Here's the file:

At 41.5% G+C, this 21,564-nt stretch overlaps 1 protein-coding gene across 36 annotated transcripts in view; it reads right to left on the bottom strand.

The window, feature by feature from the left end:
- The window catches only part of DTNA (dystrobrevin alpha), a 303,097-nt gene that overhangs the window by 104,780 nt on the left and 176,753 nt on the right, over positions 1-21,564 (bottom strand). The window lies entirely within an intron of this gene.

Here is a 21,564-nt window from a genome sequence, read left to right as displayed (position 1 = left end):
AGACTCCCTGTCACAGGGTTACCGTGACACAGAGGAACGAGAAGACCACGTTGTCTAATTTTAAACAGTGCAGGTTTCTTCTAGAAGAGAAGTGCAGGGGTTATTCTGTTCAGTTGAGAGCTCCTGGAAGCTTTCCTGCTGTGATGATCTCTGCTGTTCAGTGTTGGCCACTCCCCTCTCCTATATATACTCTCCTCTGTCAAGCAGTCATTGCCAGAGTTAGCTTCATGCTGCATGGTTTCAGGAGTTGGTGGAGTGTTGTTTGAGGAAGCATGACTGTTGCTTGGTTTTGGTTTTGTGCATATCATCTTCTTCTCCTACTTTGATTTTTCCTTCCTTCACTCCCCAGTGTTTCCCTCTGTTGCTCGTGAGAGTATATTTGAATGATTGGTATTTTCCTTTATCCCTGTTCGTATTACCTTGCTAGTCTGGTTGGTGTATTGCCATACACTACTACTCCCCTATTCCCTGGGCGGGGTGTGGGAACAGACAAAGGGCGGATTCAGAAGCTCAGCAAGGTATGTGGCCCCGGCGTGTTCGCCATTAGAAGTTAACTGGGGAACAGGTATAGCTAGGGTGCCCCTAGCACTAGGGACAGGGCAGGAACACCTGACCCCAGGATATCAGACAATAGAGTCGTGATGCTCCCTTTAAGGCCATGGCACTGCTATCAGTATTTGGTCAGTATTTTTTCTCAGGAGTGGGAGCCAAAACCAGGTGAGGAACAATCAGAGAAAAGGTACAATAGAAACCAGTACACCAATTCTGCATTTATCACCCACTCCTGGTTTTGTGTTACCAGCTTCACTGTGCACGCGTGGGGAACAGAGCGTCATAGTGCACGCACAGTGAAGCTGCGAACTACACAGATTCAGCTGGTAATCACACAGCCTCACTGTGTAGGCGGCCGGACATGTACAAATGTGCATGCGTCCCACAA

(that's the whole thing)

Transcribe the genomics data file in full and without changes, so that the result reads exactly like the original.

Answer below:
At 41.5% G+C, this 21,564-nt stretch overlaps 1 protein-coding gene across 36 annotated transcripts in view; it reads right to left on the bottom strand.

The window, feature by feature from the left end:
- The window catches only part of DTNA (dystrobrevin alpha), a 303,097-nt gene that overhangs the window by 104,780 nt on the left and 176,753 nt on the right, over positions 1-21,564 (bottom strand). The window lies entirely within an intron of this gene.

Here is a 21,564-nt window from a genome sequence, read left to right as displayed (position 1 = left end):
AGACTCCCTGTCACAGGGTTACCGTGACACAGAGGAACGAGAAGACCACGTTGTCTAATTTTAAACAGTGCAGGTTTCTTCTAGAAGAGAAGTGCAGGGGTTATTCTGTTCAGTTGAGAGCTCCTGGAAGCTTTCCTGCTGTGATGATCTCTGCTGTTCAGTGTTGGCCACTCCCCTCTCCTATATATACTCTCCTCTGTCAAGCAGTCATTGCCAGAGTTAGCTTCATGCTGCATGGTTTCAGGAGTTGGTGGAGTGTTGTTTGAGGAAGCATGACTGTTGCTTGGTTTTGGTTTTGTGCATATCATCTTCTTCTCCTACTTTGATTTTTCCTTCCTTCACTCCCCAGTGTTTCCCTCTGTTGCTCGTGAGAGTATATTTGAATGATTGGTATTTTCCTTTATCCCTGTTCGTATTACCTTGCTAGTCTGGTTGGTGTATTGCCATACACTACTACTCCCCTATTCCCTGGGCGGGGTGTGGGAACAGACAAAGGGCGGATTCAGAAGCTCAGCAAGGTATGTGGCCCCGGCGTGTTCGCCATTAGAAGTTAACTGGGGAACAGGTATAGCTAGGGTGCCCCTAGCACTAGGGACAGGGCAGGAACACCTGACCCCAGGATATCAGACAATAGAGTCGTGATGCTCCCTTTAAGGCCATGGCACTGCTATCAGTATTTGGTCAGTATTTTTTCTCAGGAGTGGGAGCCAAAACCAGGTGAGGAACAATCAGAGAAAAGGTACAATAGAAACCAGTACACCAATTCTGCATTTATCACCCACTCCTGGTTTTGTGTTACCAGCTTCACTGTGCACGCGTGGGGAACAGAGCGTCATAGTGCACGCACAGTGAAGCTGCGAACTACACAGATTCAGCTGGTAATCACACAGCCTCACTGTGTAGGCGGCCGGACATGTACAAATGTGCATGCGTCCCACAA